At the Citi Open, Simona Halep won her first match after Wimbledon


Patrick Mouratoglou, the coach Simona Halep has placed complete trust in since she hired him in April, was not on hand Monday when the former world No. 1 opened play at the Citi Open.

It was Halep’s first match since her semifinal loss at Wimbledon to eventual champion Elena Rybakina on July 7. It also was the Romanian’s first match on a hard court since March, as well as a matchup with a Spanish qualifier, 24-year-old Cristina Bucsa, she had never faced.

So after frittering away a 5-2 lead in the second set as her energy dipped and her focus strayed, the third-seeded Halep channeled Mouratoglou’s voice.

“At 5-all, I told myself what actually he was telling me when I had panic moments during the matches,” Halep explained after overcoming the rocky patch to advance, 6-3, 7-5. “Calm down and just do what I have to do. Just focus on what I have to do and be brave to do it — even if sometimes I miss.”

Halep, 30, is one of three former top-ranked players who launched their bids for a Citi Open title Monday, hoping to use Washington’s late-summer classic to reclaim their hard-court form and acclimate to the East Coast heat and humidity in the run-up to the US Open, which begins Aug. 29 in New York.

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Andy Murray, the 35-year-old who was ranked No. 1 for 41 weeks in 2016 and 2017, also chose the Citi Open for his return after a second-round loss to big-serving American John Isner at Wimbledon.

A three-time Grand Slam champion, Murray faced 23-year-old Mikael Ymer of Sweden in a first-round match that started when Monday’s temperatures were at their highest, the sun beating directly on Stadium Court at Rock Creek Park Tennis Center. After failing to convert four set points in the opening set, Murray flung his racket into the net in frustration and proceeded to lose the tiebreaker that settled it. After nearly three hours of hard slugging, the 115th-ranked Ymer pulled off a 7-6 (10-8), 4-6, 6-1 upset.

And seven-time Grand Slam champion Venus Williams, 42, was scheduled Monday night to play her first singles match in nearly a year.

For all three former No. 1 players, who boast 12 Grand Slam titles among them, the battle to stay relevant in big tournaments is a process of continuous improvement. Tennis evolves — and champions can’t afford to stand still as their challengers get younger, taller, stronger and able to dish out and absorb more pace.

Sometimes, that means tearing down once-reliable strokes and retooling them. Other times, it means rethinking strategy and tossing out predictable patterns.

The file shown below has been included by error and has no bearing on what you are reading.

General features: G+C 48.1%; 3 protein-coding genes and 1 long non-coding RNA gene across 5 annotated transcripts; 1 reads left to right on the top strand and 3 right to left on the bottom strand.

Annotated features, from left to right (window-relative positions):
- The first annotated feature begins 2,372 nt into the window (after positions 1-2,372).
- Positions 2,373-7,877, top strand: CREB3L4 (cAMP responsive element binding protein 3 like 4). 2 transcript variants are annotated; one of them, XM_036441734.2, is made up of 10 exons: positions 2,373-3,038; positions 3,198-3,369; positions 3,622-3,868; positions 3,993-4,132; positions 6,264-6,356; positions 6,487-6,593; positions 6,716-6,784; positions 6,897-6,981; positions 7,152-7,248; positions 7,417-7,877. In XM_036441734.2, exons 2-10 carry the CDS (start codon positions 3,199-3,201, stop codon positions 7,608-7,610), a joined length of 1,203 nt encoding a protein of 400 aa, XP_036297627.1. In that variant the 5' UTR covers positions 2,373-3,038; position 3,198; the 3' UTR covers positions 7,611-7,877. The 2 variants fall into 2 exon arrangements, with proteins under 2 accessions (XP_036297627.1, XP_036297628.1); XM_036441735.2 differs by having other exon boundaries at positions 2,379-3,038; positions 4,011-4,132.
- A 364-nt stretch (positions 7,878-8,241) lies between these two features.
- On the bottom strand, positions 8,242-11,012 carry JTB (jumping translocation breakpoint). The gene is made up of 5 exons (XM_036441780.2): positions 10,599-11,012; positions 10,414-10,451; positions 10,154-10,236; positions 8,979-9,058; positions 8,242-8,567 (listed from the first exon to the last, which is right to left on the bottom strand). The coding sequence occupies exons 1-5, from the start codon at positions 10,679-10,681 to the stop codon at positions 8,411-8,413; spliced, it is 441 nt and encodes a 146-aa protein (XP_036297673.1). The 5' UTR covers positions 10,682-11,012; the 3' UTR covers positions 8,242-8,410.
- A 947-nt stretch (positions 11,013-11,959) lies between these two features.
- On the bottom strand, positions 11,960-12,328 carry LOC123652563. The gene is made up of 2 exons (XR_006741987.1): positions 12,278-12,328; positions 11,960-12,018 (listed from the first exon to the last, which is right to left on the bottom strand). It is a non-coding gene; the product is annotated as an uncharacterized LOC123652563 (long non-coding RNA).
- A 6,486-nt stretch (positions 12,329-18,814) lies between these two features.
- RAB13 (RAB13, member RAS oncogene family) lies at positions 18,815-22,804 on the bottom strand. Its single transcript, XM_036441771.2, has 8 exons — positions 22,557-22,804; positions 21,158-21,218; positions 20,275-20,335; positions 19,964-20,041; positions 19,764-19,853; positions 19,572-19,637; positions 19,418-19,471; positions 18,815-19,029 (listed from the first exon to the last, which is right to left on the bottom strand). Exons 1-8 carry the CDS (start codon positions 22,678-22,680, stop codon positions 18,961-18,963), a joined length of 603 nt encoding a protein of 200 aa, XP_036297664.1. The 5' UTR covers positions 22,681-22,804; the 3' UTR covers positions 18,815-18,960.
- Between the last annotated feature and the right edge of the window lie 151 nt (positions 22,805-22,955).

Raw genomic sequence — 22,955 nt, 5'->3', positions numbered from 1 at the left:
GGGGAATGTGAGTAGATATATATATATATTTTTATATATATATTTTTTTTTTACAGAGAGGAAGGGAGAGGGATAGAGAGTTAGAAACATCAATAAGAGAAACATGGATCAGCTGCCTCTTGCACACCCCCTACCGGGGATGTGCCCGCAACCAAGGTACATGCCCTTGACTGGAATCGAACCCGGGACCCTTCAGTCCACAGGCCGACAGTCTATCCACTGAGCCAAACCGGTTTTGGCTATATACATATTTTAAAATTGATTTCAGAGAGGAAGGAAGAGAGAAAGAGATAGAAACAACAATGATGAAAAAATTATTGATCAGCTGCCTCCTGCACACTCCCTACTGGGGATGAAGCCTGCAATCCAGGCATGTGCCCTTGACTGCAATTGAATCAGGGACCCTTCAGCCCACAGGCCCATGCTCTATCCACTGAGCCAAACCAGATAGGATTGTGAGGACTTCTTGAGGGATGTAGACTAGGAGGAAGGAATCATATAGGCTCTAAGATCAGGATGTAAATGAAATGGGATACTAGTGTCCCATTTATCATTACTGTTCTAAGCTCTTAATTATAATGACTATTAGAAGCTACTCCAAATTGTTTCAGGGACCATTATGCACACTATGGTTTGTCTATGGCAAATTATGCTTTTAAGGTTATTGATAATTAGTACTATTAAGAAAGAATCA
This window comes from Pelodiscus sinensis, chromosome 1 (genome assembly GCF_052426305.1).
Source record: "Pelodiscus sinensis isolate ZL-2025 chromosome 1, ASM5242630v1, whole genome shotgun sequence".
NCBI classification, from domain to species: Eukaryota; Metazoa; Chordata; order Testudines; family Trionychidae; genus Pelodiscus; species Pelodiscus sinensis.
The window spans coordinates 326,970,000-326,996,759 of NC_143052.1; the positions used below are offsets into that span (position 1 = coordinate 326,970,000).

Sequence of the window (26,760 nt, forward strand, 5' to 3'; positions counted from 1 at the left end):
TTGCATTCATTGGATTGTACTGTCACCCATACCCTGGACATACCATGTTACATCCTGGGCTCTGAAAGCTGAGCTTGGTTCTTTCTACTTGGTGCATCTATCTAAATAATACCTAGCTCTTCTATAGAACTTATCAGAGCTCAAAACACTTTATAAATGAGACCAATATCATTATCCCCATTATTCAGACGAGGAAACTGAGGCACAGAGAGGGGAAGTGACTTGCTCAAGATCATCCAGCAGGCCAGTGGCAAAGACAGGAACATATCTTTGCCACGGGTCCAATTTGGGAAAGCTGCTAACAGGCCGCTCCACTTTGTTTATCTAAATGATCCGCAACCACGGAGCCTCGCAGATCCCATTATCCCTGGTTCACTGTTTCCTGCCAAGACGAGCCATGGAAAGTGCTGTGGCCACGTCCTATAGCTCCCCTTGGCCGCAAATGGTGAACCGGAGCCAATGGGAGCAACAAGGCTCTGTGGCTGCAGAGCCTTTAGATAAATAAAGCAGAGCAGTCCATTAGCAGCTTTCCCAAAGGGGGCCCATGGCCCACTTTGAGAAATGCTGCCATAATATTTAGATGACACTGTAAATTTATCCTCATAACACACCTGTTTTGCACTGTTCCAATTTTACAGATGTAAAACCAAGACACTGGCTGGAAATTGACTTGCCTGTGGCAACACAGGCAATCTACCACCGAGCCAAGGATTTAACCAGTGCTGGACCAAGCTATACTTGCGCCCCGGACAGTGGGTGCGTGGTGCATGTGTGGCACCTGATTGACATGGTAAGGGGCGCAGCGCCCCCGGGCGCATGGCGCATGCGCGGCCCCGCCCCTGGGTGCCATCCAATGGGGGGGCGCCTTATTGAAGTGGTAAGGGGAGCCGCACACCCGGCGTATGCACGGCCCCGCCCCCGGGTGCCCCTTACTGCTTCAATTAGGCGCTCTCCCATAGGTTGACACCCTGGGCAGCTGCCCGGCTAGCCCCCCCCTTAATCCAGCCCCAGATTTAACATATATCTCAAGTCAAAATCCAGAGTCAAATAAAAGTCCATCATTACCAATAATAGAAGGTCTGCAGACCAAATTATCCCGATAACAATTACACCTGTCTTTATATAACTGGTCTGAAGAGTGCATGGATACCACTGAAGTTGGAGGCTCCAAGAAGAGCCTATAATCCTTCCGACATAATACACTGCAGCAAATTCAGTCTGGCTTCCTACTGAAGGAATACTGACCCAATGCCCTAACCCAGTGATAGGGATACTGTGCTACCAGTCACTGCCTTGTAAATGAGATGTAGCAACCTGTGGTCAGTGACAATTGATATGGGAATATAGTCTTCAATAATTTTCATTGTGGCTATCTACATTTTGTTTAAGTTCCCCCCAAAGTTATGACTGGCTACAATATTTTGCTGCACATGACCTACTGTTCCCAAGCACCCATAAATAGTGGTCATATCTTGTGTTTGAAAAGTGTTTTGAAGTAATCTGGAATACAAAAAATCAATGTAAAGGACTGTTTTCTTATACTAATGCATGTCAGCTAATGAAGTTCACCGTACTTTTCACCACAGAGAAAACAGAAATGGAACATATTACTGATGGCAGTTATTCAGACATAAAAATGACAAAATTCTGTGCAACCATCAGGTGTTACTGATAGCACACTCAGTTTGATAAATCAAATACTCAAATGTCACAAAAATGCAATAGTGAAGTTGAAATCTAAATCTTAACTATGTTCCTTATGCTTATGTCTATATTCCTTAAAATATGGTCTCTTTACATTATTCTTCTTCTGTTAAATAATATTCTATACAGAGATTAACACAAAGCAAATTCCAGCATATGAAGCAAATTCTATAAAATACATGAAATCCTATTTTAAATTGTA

In Halep’s case, almost every facet of her life — on the court or off — has changed in the past 10 months.

She got married in September. The next week, she and longtime coach Darren Cahill, with whom she won the 2018 French Open and 2019 Wimbledon titles, parted ways.

After competing for a stretch without a coach, Halep announced on social media in April that she had hired Mouratoglou, known primarily as the coach of Serena Williams, who was in the midst of an extended break from competition.

“I’m excited about it,” Halep said after Monday’s victory, enumerating the flurry of changes in her life. “But it’s not easy. That’s why I always try to be nice to myself, to give time to get used to everything. … I always thought inside myself that I have to be more aggressive. But now with someone that really believes that, with Patrick, gives me more confidence that I’m able to do it.”

Halep has been gushing in her praise of Mouratoglou, who also served as a consultant to Stefanos Tsitsipas and Coco Gauff, crediting him with rejuvenating her passion for tennis during their collaboration.

“He gives me time,” she said earlier this year. “He’s patient. He’s supporting me in everything I do. He tries to understand me because I think this is the main thing that I want from a coach — to understand me — because I am pretty emotional most of the time.”

That said, her French Open result — a second-round loss to unseeded Qinwen Zheng — wasn’t what she had hoped for.

Mouratoglou was quick to shoulder the blame, posting on social media that he needed to be better. Halep rallied to his defense.

“It was not on him,” she told reporters at Wimbledon. “It was me — that I was not able to do better and to actually calm myself down when I panicked. But it was new for me as well, and I was not good enough.”

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On Monday, back on the court after a four-week hiatus from competition, Halep looked rested and fit as she stepped onto Stadium Court in a periwinkle crop top and skirt.

But she and Bucsa, 24, struggled to find the range on their groundstrokes and traded service breaks on a slew of unforced errors early. Bucsa dug in after conceding the first set and falling behind 5-2 in the second.

That’s when the voice of Mouratoglou, who plans to join Halep for the North American hard-court swing this month at the Western & Southern Open outside Cincinnati, came into play.

“I’m in touch with him nonstop,” Halep said. “He’s kind of here but just not here. … We talk a lot about what I have to do. But I know now what I have to do. … I don’t feel lonely here.”

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